Published on Monday, June 9, 2008 by Agence France Presse
Global Military Spending Soars 45 Percent in 10 Years
STOCKHOLM - World military spending grew 45 percent in the past decade, with the United States accounting for nearly half of all expenditures, the Stockholm International Peace Research Institute (SIPRI) said Monday.
Military spending grew six percent last year alone, according to SIPRI’s annual report.
In 2007, 1,339 billion dollars (851 billion euros) was spent on arms and other military expenditures, corresponding to 2.5 percent of global gross domestic product, or GDP, and 202 dollars for each of the world’s 6.6 billion people.
The United States spends by far the most towards military aims, dishing out 547 billion dollars last year, or 45 percent of global expenditure.
Britain, China, France and Japan — the next in line of big spenders — lag far behind, accounting for just four to five percent of world military costs each.
“The factors driving increases in world military spending include countries’ foreign policy objectives, real or perceived threats, armed conflict and policies to contribute to multilateral peacekeeping operations, combined with the availability of economic resources,” the SIPRI report said.
Registering the greatest regional growth was Eastern Europe , which saw its military spending skyrocket 162 percent between 1998 and 2007 and 15 percent from 2006 to 2007.
Russia, whose expenditures ballooned 13 percent last year, was responsible for 86 percent of the growth in the region, according to SIPRI.
North America meanwhile saw its military spending swell 65 percent, largely driven by the United States, which has seen its costs grow 59 percent since the September 11, 2001 attacks in New York and Washington .
“By 2007, US spending was higher than at any time since World War II,” the SIPRI report said.
In the past decade, the Middle East has boosted military expenditures by 62 percent, South Asia by 57 percent and Africa and East Asia by 51 percent each.
Western Europe was the region with the least military spending growth at just six percent, followed by Central America at 14 percent.
At a national level, “ China has increased its military spending threefold in real terms during the past decade,” SIPRI said, adding however that “due to its rapid economic growth, the economic burden of military spending is still moderate, at 2.1 percent of GDP”.
As a direct result of the increased military outlay, sales by the world’s 100 leading arms producing companies (excluding in China ) jumped nearly nine percent in 2006 compared to the year before to 315 billion dollars, SIPRI said.
Sixty-three of the 100 top weapons firms are based in the United States and Western Europe , accounting alone for 292.3 billion dollars in sales in 2006, the last year for which SIPRI has numbers.
© 2008 Agence France Presse
BBC uncovers lost Iraq billions
By Jane Corbin
A BBC investigation estimates that around $23bn (£11.75bn) may have been lost, stolen or just not properly accounted for in Iraq .
For the first time, the extent to which some private contractors have profited from the conflict and rebuilding has been researched by the BBC's Panorama using US and Iraqi government sources.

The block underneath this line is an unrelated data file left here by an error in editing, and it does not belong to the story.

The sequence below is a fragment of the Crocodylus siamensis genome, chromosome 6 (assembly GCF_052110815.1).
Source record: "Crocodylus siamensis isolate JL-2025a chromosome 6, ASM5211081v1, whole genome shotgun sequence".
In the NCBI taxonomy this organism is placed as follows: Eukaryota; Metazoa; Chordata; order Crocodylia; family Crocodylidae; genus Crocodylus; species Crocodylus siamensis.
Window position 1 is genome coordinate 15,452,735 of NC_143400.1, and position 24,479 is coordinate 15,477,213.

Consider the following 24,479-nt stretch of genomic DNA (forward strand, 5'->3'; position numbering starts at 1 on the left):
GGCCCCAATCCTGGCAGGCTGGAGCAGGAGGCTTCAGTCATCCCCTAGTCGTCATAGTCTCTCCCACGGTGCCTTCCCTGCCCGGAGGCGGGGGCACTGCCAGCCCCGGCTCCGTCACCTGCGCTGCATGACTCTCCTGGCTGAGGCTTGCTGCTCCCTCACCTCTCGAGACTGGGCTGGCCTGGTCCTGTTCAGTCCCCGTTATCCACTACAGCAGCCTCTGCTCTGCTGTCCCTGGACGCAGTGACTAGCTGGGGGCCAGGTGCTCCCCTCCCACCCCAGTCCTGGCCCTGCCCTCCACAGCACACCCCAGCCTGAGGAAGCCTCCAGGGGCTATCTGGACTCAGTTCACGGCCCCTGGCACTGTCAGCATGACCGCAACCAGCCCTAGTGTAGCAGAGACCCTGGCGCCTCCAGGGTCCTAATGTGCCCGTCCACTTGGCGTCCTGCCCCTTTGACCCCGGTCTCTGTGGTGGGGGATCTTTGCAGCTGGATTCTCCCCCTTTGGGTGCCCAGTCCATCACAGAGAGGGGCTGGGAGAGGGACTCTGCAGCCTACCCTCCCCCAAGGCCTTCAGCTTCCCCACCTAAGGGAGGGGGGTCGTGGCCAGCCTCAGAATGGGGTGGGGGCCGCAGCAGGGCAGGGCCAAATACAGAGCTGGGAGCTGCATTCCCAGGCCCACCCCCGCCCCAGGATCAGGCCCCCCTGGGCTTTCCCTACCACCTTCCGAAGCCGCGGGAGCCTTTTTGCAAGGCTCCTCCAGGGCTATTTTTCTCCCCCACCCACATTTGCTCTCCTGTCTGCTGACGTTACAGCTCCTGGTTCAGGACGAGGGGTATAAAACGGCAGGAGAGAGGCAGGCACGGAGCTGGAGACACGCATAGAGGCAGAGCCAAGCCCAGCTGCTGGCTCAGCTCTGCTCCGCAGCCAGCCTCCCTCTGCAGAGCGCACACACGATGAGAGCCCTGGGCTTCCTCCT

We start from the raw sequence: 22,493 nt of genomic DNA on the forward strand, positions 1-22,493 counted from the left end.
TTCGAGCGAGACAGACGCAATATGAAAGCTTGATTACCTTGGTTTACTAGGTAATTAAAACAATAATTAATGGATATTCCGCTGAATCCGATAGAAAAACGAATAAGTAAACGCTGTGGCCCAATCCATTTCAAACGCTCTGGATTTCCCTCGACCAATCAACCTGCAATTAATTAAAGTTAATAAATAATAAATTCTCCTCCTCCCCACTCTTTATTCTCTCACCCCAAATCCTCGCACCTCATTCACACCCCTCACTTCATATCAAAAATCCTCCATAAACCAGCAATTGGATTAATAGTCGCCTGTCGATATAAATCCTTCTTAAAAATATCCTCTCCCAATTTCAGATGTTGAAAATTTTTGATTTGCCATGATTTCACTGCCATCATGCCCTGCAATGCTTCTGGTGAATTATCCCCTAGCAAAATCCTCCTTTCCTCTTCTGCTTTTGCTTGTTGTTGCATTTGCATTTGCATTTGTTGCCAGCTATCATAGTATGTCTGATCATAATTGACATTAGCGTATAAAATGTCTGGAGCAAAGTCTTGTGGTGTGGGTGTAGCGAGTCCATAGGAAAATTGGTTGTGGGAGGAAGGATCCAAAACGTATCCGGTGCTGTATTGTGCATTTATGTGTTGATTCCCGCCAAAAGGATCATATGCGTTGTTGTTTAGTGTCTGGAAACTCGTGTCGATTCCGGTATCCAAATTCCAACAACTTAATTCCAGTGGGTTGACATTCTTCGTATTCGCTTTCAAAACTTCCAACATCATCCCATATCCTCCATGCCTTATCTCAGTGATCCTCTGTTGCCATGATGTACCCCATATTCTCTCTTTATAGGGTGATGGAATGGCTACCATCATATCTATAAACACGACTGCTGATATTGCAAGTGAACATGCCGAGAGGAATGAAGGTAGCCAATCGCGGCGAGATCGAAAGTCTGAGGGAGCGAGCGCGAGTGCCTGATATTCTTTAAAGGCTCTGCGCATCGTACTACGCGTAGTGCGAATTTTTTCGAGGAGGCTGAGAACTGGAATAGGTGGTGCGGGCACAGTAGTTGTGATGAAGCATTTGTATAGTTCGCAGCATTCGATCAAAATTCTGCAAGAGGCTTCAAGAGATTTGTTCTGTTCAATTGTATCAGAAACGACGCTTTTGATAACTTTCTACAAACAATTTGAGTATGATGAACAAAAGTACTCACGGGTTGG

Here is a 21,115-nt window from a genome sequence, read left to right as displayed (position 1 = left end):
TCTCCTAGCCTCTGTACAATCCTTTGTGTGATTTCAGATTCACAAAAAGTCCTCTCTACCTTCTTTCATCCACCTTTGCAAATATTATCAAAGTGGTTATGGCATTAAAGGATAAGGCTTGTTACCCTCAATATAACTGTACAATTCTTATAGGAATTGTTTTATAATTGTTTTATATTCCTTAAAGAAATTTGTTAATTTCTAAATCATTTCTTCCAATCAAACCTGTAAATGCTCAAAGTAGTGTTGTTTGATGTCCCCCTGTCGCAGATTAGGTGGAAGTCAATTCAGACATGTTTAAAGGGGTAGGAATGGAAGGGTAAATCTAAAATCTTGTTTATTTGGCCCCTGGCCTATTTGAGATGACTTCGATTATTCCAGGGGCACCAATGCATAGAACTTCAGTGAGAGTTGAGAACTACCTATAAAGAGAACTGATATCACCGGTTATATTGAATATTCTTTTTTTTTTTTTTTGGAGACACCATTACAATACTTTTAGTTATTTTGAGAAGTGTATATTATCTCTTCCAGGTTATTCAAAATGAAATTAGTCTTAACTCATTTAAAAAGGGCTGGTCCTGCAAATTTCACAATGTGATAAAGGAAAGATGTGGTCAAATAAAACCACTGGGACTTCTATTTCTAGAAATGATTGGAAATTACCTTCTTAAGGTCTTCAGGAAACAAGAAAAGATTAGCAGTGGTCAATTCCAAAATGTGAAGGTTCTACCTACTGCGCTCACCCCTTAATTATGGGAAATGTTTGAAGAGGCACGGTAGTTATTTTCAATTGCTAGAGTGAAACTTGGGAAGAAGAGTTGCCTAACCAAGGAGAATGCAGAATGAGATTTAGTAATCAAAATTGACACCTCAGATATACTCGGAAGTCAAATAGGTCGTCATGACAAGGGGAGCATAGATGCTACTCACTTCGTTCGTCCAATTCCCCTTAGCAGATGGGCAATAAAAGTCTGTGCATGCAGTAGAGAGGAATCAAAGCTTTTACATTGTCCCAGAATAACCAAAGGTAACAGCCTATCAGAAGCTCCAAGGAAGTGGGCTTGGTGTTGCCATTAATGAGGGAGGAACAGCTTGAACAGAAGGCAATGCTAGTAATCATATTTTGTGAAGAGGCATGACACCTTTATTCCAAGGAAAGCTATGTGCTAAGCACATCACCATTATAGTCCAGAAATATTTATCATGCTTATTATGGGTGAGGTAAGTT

A US gagging order is preventing discussion of the allegations.
The order applies to 70 court cases against some of the top US companies.
While George Bush remains in the White House, it is unlikely the gagging orders will be lifted.
To date, no major US contractor faces trial for fraud or mismanagement in Iraq .
The president's Democratic opponents are keeping up the pressure over war profiteering in Iraq .
Henry Waxman who chairs the House Committee on Oversight and Government Reform said: "The money that's gone into waste, fraud and abuse under these contracts is just so outrageous, its egregious.
"It may well turn out to be the largest war profiteering in history."
In the run-up to the invasion one of the most senior officials in charge of procurement in the Pentagon objected to a contract potentially worth seven billion that was given to Halliburton, a Texan company, which used to be run by Dick Cheney before he became vice-president.
Unusually only Halliburton got to bid - and won.
The search for the missing billions also led the programme to a house in Acton in West London where Hazem Shalaan lived until he was appointed to the new Iraqi government as minister of defence in 2004.
He and his associates siphoned an estimated $1.2 billion out of the ministry.
They bought old military equipment from Poland but claimed for top class weapons.
Meanwhile they diverted money into their own accounts.
Judge Radhi al-Radhi of Iraq 's Commission for Public Integrity investigated.
He said: "I believe these people are criminals.
"They failed to rebuild the Ministry of Defence , and as a result the violence and the bloodshed went on and on - the murder of Iraqis and foreigners continues and they bear responsibility."
Mr Shalaan was sentenced to two jail terms but he fled the country.
He said he was innocent and that it was all a plot against him by pro-Iranian MPs in the government.
There is an Interpol arrest out for him but he is on the run - using a private jet to move around the globe.
He stills owns commercial properties in the Marble Arch area of London .
Story from BBC NEWS:
Published: 2008/06/10 17:25:48 GMT
© BBC MMVIII
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